How Texas Youth Commission Fell
The scandal engulfing the Texas Youth Commission has claimed some scalps, but will the Legislature demand more?
By Richard Whittaker,
10:39AM, Thu. Mar. 1, 2007
Texas Youth Commission (a happy, skippy euphemism for the juvie people) is in trouble, and the Legislature is leading the charge to burn it to the ground. It's all over allegations of sexual abuse, cover-ups, and incompetence. TYC is built on the idea of taking young offenders, often from the big cities, and dumping them in what are (again, euphemistically called) schools in the furthest corners of West Texas. It's supposed to keep them away from bad influences, but what it also means is a lack of state oversight of the people into whose tender mercies they have been delivered.
The worst of all possible outcomes came with allegations of serious sexual abuse of inmates at the Evins Regional Juvenile Center in Edinburg and the West Texas State School in Pyote by ranking staff, and the almost complete failure of the state to do anything about it. (visit The Texas Observer for overviews of the allegations in Pyote and Evins.) Two years after the original allegations, 18 months after reports landed on prosecuting attorneys' desks, and almost a year after the Observer ran a major story on them, the Lege has finally rumbled into action.
Feb 1 - A Senate Finance Committee meeting turns ugly when Sen. Juan Hinojosa, D-McAllen, sternly questions TYC Executive Director Dwight Harris over the events on Pyote. Harris gives answers that have been seen as, well, less than forthcoming.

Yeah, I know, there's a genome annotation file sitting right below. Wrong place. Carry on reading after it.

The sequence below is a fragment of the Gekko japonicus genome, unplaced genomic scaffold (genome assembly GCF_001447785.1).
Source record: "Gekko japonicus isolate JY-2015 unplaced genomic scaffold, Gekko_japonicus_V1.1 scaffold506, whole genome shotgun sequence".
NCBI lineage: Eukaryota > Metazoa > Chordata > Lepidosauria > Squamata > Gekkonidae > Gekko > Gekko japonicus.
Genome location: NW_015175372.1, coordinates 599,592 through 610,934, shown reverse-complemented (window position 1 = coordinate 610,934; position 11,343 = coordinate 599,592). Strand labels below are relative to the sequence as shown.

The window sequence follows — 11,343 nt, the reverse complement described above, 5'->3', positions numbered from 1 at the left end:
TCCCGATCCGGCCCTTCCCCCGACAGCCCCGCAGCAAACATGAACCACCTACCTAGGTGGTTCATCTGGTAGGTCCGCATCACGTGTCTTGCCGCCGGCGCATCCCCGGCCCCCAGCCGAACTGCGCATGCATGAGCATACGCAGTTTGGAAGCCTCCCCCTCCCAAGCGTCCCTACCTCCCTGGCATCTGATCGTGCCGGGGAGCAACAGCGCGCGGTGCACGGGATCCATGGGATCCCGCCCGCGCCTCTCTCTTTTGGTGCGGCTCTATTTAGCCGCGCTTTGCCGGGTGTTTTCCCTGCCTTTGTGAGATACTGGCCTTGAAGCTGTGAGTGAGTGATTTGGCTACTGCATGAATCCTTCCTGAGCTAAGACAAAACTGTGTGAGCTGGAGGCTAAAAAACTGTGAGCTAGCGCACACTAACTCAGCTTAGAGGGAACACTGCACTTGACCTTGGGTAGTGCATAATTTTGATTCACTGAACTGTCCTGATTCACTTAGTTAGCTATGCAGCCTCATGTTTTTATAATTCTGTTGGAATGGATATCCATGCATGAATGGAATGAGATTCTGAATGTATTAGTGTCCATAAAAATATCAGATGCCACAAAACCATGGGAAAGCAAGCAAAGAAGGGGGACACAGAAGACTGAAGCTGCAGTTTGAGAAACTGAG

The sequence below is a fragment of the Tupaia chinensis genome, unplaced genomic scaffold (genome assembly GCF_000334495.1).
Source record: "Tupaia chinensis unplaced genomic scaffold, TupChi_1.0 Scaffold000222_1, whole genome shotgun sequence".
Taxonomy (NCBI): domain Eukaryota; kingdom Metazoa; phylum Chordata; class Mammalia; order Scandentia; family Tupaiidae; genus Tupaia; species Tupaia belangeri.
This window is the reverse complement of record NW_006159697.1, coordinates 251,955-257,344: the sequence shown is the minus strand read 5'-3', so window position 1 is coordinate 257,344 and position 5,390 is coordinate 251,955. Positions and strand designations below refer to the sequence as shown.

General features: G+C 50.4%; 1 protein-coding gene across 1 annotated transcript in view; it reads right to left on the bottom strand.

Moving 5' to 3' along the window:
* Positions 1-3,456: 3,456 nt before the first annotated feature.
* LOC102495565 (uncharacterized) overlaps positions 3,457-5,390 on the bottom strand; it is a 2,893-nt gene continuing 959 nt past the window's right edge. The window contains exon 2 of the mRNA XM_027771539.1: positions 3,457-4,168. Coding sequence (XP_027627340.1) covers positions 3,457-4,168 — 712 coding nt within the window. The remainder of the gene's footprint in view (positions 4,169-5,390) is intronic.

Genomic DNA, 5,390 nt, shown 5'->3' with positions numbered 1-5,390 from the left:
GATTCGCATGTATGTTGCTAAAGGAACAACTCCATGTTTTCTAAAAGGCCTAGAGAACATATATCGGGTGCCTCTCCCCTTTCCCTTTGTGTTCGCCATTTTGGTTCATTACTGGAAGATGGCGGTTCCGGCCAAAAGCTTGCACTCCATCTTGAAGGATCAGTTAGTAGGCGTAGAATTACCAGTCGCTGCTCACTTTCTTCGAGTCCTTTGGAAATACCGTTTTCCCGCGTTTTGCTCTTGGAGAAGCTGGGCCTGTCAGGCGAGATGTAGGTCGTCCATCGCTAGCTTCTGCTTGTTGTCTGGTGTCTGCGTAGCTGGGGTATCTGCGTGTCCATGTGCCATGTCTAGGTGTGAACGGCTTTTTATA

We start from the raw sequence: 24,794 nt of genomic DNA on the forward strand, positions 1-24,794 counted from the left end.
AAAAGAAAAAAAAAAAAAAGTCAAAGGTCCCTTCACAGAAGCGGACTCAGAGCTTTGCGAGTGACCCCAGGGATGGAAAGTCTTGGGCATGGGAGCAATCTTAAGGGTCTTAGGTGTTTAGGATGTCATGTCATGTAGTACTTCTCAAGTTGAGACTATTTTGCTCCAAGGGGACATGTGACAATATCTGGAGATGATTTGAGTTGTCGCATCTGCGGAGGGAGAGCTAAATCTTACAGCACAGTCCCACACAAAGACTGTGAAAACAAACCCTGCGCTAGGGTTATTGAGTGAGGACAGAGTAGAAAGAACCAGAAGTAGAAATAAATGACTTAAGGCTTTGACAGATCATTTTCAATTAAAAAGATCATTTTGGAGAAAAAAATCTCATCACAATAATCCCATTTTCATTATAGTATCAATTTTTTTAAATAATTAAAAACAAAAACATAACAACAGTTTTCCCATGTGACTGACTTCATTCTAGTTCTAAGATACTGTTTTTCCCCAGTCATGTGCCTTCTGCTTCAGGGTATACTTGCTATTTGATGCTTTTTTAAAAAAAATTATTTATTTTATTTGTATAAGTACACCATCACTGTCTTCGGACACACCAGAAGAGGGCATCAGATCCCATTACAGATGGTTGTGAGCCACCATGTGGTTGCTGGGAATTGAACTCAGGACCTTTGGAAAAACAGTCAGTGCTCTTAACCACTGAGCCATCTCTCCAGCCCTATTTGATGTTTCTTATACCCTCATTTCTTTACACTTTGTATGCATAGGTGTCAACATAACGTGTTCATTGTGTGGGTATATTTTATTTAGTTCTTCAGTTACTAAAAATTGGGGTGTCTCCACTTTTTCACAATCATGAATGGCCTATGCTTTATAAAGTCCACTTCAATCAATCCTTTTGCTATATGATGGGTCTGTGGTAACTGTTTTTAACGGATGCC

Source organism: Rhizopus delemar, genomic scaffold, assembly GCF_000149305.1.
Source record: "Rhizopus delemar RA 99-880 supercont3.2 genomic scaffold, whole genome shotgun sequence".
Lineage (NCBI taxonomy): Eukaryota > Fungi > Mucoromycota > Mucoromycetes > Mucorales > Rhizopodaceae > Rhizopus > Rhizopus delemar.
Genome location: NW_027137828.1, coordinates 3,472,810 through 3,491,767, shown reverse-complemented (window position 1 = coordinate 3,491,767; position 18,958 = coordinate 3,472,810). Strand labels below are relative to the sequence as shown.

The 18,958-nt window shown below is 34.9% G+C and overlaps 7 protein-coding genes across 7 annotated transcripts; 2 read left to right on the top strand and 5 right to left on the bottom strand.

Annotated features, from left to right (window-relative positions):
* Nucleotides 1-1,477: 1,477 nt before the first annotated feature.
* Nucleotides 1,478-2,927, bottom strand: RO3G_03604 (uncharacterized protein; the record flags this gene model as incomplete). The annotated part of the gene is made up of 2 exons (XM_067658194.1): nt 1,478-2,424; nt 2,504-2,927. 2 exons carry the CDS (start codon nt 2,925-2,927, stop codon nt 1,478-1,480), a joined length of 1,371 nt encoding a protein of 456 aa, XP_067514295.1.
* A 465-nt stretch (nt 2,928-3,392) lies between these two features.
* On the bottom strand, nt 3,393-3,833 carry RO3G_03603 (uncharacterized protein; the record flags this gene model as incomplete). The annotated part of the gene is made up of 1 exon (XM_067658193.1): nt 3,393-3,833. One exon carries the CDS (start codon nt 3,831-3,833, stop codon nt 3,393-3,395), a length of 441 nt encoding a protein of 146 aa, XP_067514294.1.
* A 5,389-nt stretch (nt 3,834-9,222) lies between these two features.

Feb 22 - In a hearing before the House Appropriations Committee that makes his bout with Hinojosa look like a coy first date, Harris is questioned about both Evins and Pyote and why exactly his office has done little short of nothing. When he tells the committee that he did not feel it was his "responsibility to contact the attorney general" about any possible prosecutions, the shock and anger of the representatives is audible. Rep. Sylvester Turner, D-Houston, calls for demolishing the whole system of shipping young boys to the desert and calls for smaller units nearer to their families. The committee proposes pumping another $12 million into the Texas Juvenile Probation Commission, mainly for prevention programs, so that fewer kids end up in the "care" of TYC.
Feb 23 - Harris announces his resignation at close of business on a Friday. He's replaced by commission general counsel Neil Nichols.
Feb 28 - In a "swapping deck chairs on the Titanic" move, Gov. Rick Perry replaces current TYC Chair Pete Alfaro with his vice chair, Donald R. Bethel, and suggested the board replace Nichols with Texas Department of Criminal Justice Deputy Executive Director Ed Owens. The Senate has an emergency debate, and, in an unanimous vote, tells Perry they want him to place TYC into conservatorship. They also ask the Legislative Audit Committee to look into "gross fiscal mismanagement" by the commission's managers. In what can only be seen as another slap to the face to Perry, Lt. Gov. David Dewhurst says the TYC board should be replaced. Sen. Steve Ogden, R-Bryan, has a quick suggestion for the whole TYC management structure: "Fire everybody and start over."
The Lege is going toe-to-toe with Perry over what they see as his "too little, too late" approach, but there's another question being asked by reps and senators alike: Why have there still been no prosecutions? Will the trail of incompetence and foot-dragging finally lead to Attorney General Greg Abbott's door?